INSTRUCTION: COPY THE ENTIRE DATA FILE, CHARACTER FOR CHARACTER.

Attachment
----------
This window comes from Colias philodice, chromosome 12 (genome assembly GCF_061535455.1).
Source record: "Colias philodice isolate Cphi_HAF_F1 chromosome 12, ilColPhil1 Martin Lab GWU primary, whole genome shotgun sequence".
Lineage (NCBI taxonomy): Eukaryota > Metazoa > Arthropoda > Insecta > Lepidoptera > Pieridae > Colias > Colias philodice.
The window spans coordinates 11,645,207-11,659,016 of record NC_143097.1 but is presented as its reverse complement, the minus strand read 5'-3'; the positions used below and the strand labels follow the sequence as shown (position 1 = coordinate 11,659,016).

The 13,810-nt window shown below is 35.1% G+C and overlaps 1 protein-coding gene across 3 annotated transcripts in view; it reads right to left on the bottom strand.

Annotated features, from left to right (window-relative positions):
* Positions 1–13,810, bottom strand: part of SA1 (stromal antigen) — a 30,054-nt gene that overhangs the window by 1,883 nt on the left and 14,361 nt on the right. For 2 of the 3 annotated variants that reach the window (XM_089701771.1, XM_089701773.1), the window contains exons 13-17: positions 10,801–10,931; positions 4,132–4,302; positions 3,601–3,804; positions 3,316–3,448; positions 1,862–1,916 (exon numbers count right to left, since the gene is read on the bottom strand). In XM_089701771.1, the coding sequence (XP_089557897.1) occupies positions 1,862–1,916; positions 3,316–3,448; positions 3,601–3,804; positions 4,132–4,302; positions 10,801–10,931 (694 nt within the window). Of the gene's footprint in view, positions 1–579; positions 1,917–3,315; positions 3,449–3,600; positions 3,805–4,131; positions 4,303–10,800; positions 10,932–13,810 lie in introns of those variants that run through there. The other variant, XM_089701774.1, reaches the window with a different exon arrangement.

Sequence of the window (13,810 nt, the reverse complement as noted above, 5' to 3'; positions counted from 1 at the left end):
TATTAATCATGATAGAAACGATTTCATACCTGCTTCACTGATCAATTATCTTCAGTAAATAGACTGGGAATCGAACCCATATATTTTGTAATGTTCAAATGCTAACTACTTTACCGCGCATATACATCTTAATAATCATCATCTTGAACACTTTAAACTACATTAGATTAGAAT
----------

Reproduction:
This window comes from Colias philodice, chromosome 12 (genome assembly GCF_061535455.1).
Source record: "Colias philodice isolate Cphi_HAF_F1 chromosome 12, ilColPhil1 Martin Lab GWU primary, whole genome shotgun sequence".
Lineage (NCBI taxonomy): Eukaryota > Metazoa > Arthropoda > Insecta > Lepidoptera > Pieridae > Colias > Colias philodice.
The window spans coordinates 11,645,207-11,659,016 of record NC_143097.1 but is presented as its reverse complement, the minus strand read 5'-3'; the positions used below and the strand labels follow the sequence as shown (position 1 = coordinate 11,659,016).

The 13,810-nt window shown below is 35.1% G+C and overlaps 1 protein-coding gene across 3 annotated transcripts in view; it reads right to left on the bottom strand.

Annotated features, from left to right (window-relative positions):
* Positions 1–13,810, bottom strand: part of SA1 (stromal antigen) — a 30,054-nt gene that overhangs the window by 1,883 nt on the left and 14,361 nt on the right. For 2 of the 3 annotated variants that reach the window (XM_089701771.1, XM_089701773.1), the window contains exons 13-17: positions 10,801–10,931; positions 4,132–4,302; positions 3,601–3,804; positions 3,316–3,448; positions 1,862–1,916 (exon numbers count right to left, since the gene is read on the bottom strand). In XM_089701771.1, the coding sequence (XP_089557897.1) occupies positions 1,862–1,916; positions 3,316–3,448; positions 3,601–3,804; positions 4,132–4,302; positions 10,801–10,931 (694 nt within the window). Of the gene's footprint in view, positions 1–579; positions 1,917–3,315; positions 3,449–3,600; positions 3,805–4,131; positions 4,303–10,800; positions 10,932–13,810 lie in introns of those variants that run through there. The other variant, XM_089701774.1, reaches the window with a different exon arrangement.

Sequence of the window (13,810 nt, the reverse complement as noted above, 5' to 3'; positions counted from 1 at the left end):
TATTAATCATGATAGAAACGATTTCATACCTGCTTCACTGATCAATTATCTTCAGTAAATAGACTGGGAATCGAACCCATATATTTTGTAATGTTCAAATGCTAACTACTTTACCGCGCATATACATCTTAATAATCATCATCTTGAACACTTTAAACTACATTAGATTAGAAT